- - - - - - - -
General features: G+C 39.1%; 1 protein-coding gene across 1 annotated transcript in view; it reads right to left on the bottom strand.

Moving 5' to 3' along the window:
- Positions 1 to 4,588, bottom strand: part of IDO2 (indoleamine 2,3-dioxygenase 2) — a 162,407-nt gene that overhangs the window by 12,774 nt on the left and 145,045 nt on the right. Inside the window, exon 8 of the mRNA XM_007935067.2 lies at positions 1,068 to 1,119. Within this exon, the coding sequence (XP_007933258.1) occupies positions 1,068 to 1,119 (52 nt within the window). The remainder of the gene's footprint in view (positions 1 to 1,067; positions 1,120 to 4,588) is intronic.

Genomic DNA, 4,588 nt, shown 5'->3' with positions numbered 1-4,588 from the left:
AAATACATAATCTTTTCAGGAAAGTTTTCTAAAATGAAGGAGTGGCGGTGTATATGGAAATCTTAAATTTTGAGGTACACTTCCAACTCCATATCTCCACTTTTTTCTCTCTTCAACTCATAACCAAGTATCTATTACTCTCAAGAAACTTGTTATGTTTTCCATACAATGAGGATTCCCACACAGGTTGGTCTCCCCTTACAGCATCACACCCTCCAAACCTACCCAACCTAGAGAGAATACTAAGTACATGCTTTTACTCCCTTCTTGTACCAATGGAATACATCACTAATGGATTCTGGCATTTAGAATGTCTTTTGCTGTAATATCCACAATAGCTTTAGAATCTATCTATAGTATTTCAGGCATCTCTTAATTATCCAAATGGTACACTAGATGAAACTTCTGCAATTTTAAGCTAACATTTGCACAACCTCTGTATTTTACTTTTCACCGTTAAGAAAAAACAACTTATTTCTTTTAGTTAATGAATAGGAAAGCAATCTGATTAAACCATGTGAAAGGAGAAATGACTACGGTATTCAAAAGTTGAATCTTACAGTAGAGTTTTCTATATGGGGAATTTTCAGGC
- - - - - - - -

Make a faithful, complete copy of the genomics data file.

General features: G+C 39.1%; 1 protein-coding gene across 1 annotated transcript in view; it reads right to left on the bottom strand.

Moving 5' to 3' along the window:
- Positions 1 to 4,588, bottom strand: part of IDO2 (indoleamine 2,3-dioxygenase 2) — a 162,407-nt gene that overhangs the window by 12,774 nt on the left and 145,045 nt on the right. Inside the window, exon 8 of the mRNA XM_007935067.2 lies at positions 1,068 to 1,119. Within this exon, the coding sequence (XP_007933258.1) occupies positions 1,068 to 1,119 (52 nt within the window). The remainder of the gene's footprint in view (positions 1 to 1,067; positions 1,120 to 4,588) is intronic.

Genomic DNA, 4,588 nt, shown 5'->3' with positions numbered 1-4,588 from the left:
AAATACATAATCTTTTCAGGAAAGTTTTCTAAAATGAAGGAGTGGCGGTGTATATGGAAATCTTAAATTTTGAGGTACACTTCCAACTCCATATCTCCACTTTTTTCTCTCTTCAACTCATAACCAAGTATCTATTACTCTCAAGAAACTTGTTATGTTTTCCATACAATGAGGATTCCCACACAGGTTGGTCTCCCCTTACAGCATCACACCCTCCAAACCTACCCAACCTAGAGAGAATACTAAGTACATGCTTTTACTCCCTTCTTGTACCAATGGAATACATCACTAATGGATTCTGGCATTTAGAATGTCTTTTGCTGTAATATCCACAATAGCTTTAGAATCTATCTATAGTATTTCAGGCATCTCTTAATTATCCAAATGGTACACTAGATGAAACTTCTGCAATTTTAAGCTAACATTTGCACAACCTCTGTATTTTACTTTTCACCGTTAAGAAAAAACAACTTATTTCTTTTAGTTAATGAATAGGAAAGCAATCTGATTAAACCATGTGAAAGGAGAAATGACTACGGTATTCAAAAGTTGAATCTTACAGTAGAGTTTTCTATATGGGGAATTTTCAGGC